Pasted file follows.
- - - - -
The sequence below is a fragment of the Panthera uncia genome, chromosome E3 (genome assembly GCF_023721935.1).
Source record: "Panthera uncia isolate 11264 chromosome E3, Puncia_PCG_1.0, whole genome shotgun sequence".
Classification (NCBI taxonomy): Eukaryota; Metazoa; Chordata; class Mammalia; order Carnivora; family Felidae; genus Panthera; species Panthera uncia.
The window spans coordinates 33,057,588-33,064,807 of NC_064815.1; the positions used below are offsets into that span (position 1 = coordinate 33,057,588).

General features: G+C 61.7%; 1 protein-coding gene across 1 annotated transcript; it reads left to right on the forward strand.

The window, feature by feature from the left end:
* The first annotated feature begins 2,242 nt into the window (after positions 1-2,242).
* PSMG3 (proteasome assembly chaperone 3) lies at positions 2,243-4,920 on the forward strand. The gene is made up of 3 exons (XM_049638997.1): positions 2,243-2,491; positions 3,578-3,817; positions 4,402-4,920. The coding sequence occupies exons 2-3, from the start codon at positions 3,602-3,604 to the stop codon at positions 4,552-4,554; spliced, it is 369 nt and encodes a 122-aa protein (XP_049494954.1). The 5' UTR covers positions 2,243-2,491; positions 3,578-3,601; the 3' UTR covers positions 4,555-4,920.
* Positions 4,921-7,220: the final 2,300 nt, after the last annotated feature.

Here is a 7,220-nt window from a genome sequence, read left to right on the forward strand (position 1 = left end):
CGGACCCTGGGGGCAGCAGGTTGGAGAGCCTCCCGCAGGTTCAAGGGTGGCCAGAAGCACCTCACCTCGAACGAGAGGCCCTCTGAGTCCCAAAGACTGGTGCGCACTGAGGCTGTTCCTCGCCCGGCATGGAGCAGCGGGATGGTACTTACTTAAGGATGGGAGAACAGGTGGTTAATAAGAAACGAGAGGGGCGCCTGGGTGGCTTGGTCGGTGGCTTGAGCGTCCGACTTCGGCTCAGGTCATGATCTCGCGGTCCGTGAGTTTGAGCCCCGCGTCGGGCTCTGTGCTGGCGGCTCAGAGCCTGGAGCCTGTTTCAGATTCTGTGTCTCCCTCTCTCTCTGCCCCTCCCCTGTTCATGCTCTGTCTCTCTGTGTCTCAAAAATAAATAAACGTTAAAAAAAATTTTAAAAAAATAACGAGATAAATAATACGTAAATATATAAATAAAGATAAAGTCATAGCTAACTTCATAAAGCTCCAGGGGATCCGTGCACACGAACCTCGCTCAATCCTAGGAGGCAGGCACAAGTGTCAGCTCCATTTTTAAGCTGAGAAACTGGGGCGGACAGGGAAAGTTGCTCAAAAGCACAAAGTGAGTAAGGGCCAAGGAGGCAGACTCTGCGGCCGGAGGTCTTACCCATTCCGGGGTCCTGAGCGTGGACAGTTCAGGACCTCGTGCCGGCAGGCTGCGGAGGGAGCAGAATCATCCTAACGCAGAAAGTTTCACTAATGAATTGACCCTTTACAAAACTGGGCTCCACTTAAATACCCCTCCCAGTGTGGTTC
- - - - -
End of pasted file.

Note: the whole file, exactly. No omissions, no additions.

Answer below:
The sequence below is a fragment of the Panthera uncia genome, chromosome E3 (genome assembly GCF_023721935.1).
Source record: "Panthera uncia isolate 11264 chromosome E3, Puncia_PCG_1.0, whole genome shotgun sequence".
Classification (NCBI taxonomy): Eukaryota; Metazoa; Chordata; class Mammalia; order Carnivora; family Felidae; genus Panthera; species Panthera uncia.
The window spans coordinates 33,057,588-33,064,807 of NC_064815.1; the positions used below are offsets into that span (position 1 = coordinate 33,057,588).

General features: G+C 61.7%; 1 protein-coding gene across 1 annotated transcript; it reads left to right on the forward strand.

The window, feature by feature from the left end:
* The first annotated feature begins 2,242 nt into the window (after positions 1-2,242).
* PSMG3 (proteasome assembly chaperone 3) lies at positions 2,243-4,920 on the forward strand. The gene is made up of 3 exons (XM_049638997.1): positions 2,243-2,491; positions 3,578-3,817; positions 4,402-4,920. The coding sequence occupies exons 2-3, from the start codon at positions 3,602-3,604 to the stop codon at positions 4,552-4,554; spliced, it is 369 nt and encodes a 122-aa protein (XP_049494954.1). The 5' UTR covers positions 2,243-2,491; positions 3,578-3,601; the 3' UTR covers positions 4,555-4,920.
* Positions 4,921-7,220: the final 2,300 nt, after the last annotated feature.

Here is a 7,220-nt window from a genome sequence, read left to right on the forward strand (position 1 = left end):
CGGACCCTGGGGGCAGCAGGTTGGAGAGCCTCCCGCAGGTTCAAGGGTGGCCAGAAGCACCTCACCTCGAACGAGAGGCCCTCTGAGTCCCAAAGACTGGTGCGCACTGAGGCTGTTCCTCGCCCGGCATGGAGCAGCGGGATGGTACTTACTTAAGGATGGGAGAACAGGTGGTTAATAAGAAACGAGAGGGGCGCCTGGGTGGCTTGGTCGGTGGCTTGAGCGTCCGACTTCGGCTCAGGTCATGATCTCGCGGTCCGTGAGTTTGAGCCCCGCGTCGGGCTCTGTGCTGGCGGCTCAGAGCCTGGAGCCTGTTTCAGATTCTGTGTCTCCCTCTCTCTCTGCCCCTCCCCTGTTCATGCTCTGTCTCTCTGTGTCTCAAAAATAAATAAACGTTAAAAAAAATTTTAAAAAAATAACGAGATAAATAATACGTAAATATATAAATAAAGATAAAGTCATAGCTAACTTCATAAAGCTCCAGGGGATCCGTGCACACGAACCTCGCTCAATCCTAGGAGGCAGGCACAAGTGTCAGCTCCATTTTTAAGCTGAGAAACTGGGGCGGACAGGGAAAGTTGCTCAAAAGCACAAAGTGAGTAAGGGCCAAGGAGGCAGACTCTGCGGCCGGAGGTCTTACCCATTCCGGGGTCCTGAGCGTGGACAGTTCAGGACCTCGTGCCGGCAGGCTGCGGAGGGAGCAGAATCATCCTAACGCAGAAAGTTTCACTAATGAATTGACCCTTTACAAAACTGGGCTCCACTTAAATACCCCTCCCAGTGTGGTTC